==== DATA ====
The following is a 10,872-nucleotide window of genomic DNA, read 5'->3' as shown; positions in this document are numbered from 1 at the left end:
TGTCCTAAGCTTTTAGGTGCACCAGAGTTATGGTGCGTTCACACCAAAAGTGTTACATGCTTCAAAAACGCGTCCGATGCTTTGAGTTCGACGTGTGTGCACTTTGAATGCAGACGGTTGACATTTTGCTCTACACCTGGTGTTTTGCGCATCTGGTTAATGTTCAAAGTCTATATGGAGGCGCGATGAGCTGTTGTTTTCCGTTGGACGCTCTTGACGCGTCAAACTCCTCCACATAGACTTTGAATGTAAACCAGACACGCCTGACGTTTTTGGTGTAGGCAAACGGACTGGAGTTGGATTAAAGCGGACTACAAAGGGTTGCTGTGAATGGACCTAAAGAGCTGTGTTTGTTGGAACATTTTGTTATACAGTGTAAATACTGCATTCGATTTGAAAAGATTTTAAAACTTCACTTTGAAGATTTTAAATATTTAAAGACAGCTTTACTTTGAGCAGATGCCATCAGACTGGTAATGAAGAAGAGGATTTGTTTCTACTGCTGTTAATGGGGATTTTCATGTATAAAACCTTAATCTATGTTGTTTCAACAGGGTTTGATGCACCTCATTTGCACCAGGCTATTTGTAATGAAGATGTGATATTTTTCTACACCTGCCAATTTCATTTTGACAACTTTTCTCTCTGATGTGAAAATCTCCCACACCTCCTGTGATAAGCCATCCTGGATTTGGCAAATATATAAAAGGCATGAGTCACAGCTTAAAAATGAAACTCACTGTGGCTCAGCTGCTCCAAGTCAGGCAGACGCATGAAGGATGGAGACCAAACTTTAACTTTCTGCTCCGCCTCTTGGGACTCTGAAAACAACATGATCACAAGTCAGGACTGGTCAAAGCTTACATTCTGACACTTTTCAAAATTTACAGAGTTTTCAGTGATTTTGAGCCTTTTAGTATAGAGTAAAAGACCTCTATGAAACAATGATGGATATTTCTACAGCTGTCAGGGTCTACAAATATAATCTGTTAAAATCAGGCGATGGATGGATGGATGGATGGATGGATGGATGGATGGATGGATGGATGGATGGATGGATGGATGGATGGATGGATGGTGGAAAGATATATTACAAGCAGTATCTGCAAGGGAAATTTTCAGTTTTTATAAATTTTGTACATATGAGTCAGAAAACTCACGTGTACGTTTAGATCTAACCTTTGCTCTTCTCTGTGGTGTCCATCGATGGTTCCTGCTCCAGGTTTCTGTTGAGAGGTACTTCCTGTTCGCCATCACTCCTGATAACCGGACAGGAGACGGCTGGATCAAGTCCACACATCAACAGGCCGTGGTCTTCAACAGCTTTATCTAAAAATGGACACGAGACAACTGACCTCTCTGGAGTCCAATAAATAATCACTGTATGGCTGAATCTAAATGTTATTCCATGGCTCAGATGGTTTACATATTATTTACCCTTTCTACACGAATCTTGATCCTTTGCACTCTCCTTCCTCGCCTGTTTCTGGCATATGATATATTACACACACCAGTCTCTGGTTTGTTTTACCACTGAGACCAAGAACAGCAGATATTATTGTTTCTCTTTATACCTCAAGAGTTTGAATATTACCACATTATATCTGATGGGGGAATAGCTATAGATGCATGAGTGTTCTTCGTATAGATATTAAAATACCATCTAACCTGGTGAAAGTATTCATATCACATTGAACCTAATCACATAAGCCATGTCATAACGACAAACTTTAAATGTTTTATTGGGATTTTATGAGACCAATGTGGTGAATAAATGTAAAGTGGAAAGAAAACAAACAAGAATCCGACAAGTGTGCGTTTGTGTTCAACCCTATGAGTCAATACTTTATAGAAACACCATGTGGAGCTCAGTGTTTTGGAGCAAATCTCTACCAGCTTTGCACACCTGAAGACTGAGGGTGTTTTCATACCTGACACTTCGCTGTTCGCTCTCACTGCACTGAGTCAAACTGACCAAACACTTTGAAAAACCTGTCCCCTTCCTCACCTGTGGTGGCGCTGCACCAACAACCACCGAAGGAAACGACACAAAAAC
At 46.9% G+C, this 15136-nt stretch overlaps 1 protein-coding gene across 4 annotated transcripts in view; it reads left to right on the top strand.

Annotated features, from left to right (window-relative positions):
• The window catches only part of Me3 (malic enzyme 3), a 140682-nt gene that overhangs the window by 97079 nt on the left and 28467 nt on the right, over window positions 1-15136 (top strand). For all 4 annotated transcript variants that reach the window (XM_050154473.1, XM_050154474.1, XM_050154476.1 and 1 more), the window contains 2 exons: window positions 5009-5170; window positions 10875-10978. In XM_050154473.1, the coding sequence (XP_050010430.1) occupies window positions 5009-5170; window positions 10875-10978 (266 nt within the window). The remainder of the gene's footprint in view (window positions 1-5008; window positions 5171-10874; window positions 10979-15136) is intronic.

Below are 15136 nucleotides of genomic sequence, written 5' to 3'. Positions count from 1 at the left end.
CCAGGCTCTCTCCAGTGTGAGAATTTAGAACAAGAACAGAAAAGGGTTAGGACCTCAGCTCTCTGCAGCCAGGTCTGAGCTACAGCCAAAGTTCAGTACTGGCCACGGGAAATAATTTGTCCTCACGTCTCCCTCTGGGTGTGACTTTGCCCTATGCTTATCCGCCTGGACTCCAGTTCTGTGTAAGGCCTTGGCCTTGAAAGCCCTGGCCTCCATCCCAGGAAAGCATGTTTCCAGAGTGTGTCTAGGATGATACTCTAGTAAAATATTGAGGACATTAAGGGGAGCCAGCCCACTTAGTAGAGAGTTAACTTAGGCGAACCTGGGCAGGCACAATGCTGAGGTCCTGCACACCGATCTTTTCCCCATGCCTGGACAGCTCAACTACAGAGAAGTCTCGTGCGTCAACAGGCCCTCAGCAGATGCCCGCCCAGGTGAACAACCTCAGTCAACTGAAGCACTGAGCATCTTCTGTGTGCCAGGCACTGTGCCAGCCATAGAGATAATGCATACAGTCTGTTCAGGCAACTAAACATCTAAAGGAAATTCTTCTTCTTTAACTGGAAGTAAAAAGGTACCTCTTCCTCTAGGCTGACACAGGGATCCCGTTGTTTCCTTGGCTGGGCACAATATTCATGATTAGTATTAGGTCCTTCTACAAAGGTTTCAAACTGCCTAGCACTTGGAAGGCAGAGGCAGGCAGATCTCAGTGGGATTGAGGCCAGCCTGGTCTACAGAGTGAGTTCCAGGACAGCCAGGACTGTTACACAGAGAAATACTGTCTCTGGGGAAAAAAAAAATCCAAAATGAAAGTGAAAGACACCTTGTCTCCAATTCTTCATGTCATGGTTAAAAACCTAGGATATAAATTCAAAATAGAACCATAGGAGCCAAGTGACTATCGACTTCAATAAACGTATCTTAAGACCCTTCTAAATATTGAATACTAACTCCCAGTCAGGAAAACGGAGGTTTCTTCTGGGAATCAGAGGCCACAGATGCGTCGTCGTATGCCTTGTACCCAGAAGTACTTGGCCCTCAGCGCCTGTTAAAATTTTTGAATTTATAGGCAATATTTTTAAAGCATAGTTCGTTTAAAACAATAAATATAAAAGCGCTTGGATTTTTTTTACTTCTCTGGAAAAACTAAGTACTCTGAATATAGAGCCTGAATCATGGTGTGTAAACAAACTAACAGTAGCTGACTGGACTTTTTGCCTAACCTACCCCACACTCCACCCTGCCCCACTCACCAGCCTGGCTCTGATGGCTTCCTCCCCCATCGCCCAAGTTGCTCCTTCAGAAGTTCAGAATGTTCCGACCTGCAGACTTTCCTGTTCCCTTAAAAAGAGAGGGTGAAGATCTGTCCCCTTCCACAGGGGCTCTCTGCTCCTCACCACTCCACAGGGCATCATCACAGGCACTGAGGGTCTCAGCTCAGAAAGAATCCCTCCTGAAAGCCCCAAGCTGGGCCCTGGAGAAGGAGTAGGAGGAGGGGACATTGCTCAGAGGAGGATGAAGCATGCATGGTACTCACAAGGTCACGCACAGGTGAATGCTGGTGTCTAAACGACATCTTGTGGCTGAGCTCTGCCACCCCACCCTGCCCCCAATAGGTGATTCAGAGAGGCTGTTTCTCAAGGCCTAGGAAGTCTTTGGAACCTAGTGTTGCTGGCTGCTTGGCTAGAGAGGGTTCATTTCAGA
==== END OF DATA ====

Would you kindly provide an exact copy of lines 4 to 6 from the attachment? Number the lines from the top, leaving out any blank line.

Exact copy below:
Annotated features, from left to right (window-relative positions):
• The window catches only part of Me3 (malic enzyme 3), a 140682-nt gene that overhangs the window by 97079 nt on the left and 28467 nt on the right, over window positions 1-15136 (top strand). For all 4 annotated transcript variants that reach the window (XM_050154473.1, XM_050154474.1, XM_050154476.1 and 1 more), the window contains 2 exons: window positions 5009-5170; window positions 10875-10978. In XM_050154473.1, the coding sequence (XP_050010430.1) occupies window positions 5009-5170; window positions 10875-10978 (266 nt within the window). The remainder of the gene's footprint in view (window positions 1-5008; window positions 5171-10874; window positions 10979-15136) is intronic.

Below are 15136 nucleotides of genomic sequence, written 5' to 3'. Positions count from 1 at the left end.